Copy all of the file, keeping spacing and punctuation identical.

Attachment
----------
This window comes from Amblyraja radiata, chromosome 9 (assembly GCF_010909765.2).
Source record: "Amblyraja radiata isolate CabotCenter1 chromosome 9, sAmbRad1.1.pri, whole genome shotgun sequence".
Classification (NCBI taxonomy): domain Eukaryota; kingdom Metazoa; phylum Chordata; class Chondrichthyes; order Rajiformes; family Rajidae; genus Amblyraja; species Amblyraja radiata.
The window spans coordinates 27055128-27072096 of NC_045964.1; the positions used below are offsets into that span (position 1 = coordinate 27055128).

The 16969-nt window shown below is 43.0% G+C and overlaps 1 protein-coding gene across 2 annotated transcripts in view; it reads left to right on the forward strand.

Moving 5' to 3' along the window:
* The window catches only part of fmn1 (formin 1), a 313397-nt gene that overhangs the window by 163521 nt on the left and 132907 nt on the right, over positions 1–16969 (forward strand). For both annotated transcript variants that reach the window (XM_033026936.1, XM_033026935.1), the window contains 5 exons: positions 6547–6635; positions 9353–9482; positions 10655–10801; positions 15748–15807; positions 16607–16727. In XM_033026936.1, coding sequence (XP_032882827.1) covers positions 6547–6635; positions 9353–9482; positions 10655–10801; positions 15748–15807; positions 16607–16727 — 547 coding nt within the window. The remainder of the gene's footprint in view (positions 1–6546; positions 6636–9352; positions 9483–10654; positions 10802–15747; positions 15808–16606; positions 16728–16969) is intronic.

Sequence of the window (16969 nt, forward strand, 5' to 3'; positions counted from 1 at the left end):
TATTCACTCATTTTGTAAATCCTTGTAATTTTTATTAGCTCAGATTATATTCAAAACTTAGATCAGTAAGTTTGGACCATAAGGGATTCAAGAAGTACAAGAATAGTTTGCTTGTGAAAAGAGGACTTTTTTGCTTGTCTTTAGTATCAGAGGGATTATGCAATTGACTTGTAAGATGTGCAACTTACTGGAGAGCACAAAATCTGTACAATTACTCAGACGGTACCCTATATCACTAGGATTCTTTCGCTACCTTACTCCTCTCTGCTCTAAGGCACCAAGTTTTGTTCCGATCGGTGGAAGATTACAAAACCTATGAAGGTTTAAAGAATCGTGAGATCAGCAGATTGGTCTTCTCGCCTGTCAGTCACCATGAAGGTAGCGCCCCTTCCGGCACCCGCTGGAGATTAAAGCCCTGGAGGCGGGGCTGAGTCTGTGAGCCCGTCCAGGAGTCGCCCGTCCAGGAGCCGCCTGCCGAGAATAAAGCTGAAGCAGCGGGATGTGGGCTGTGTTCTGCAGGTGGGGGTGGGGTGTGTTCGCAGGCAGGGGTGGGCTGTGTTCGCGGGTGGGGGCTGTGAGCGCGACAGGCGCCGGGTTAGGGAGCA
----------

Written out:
This window comes from Amblyraja radiata, chromosome 9 (assembly GCF_010909765.2).
Source record: "Amblyraja radiata isolate CabotCenter1 chromosome 9, sAmbRad1.1.pri, whole genome shotgun sequence".
Classification (NCBI taxonomy): domain Eukaryota; kingdom Metazoa; phylum Chordata; class Chondrichthyes; order Rajiformes; family Rajidae; genus Amblyraja; species Amblyraja radiata.
The window spans coordinates 27055128-27072096 of NC_045964.1; the positions used below are offsets into that span (position 1 = coordinate 27055128).

The 16969-nt window shown below is 43.0% G+C and overlaps 1 protein-coding gene across 2 annotated transcripts in view; it reads left to right on the forward strand.

Moving 5' to 3' along the window:
* The window catches only part of fmn1 (formin 1), a 313397-nt gene that overhangs the window by 163521 nt on the left and 132907 nt on the right, over positions 1–16969 (forward strand). For both annotated transcript variants that reach the window (XM_033026936.1, XM_033026935.1), the window contains 5 exons: positions 6547–6635; positions 9353–9482; positions 10655–10801; positions 15748–15807; positions 16607–16727. In XM_033026936.1, coding sequence (XP_032882827.1) covers positions 6547–6635; positions 9353–9482; positions 10655–10801; positions 15748–15807; positions 16607–16727 — 547 coding nt within the window. The remainder of the gene's footprint in view (positions 1–6546; positions 6636–9352; positions 9483–10654; positions 10802–15747; positions 15808–16606; positions 16728–16969) is intronic.

Sequence of the window (16969 nt, forward strand, 5' to 3'; positions counted from 1 at the left end):
TATTCACTCATTTTGTAAATCCTTGTAATTTTTATTAGCTCAGATTATATTCAAAACTTAGATCAGTAAGTTTGGACCATAAGGGATTCAAGAAGTACAAGAATAGTTTGCTTGTGAAAAGAGGACTTTTTTGCTTGTCTTTAGTATCAGAGGGATTATGCAATTGACTTGTAAGATGTGCAACTTACTGGAGAGCACAAAATCTGTACAATTACTCAGACGGTACCCTATATCACTAGGATTCTTTCGCTACCTTACTCCTCTCTGCTCTAAGGCACCAAGTTTTGTTCCGATCGGTGGAAGATTACAAAACCTATGAAGGTTTAAAGAATCGTGAGATCAGCAGATTGGTCTTCTCGCCTGTCAGTCACCATGAAGGTAGCGCCCCTTCCGGCACCCGCTGGAGATTAAAGCCCTGGAGGCGGGGCTGAGTCTGTGAGCCCGTCCAGGAGTCGCCCGTCCAGGAGCCGCCTGCCGAGAATAAAGCTGAAGCAGCGGGATGTGGGCTGTGTTCTGCAGGTGGGGGTGGGGTGTGTTCGCAGGCAGGGGTGGGCTGTGTTCGCGGGTGGGGGCTGTGAGCGCGACAGGCGCCGGGTTAGGGAGCA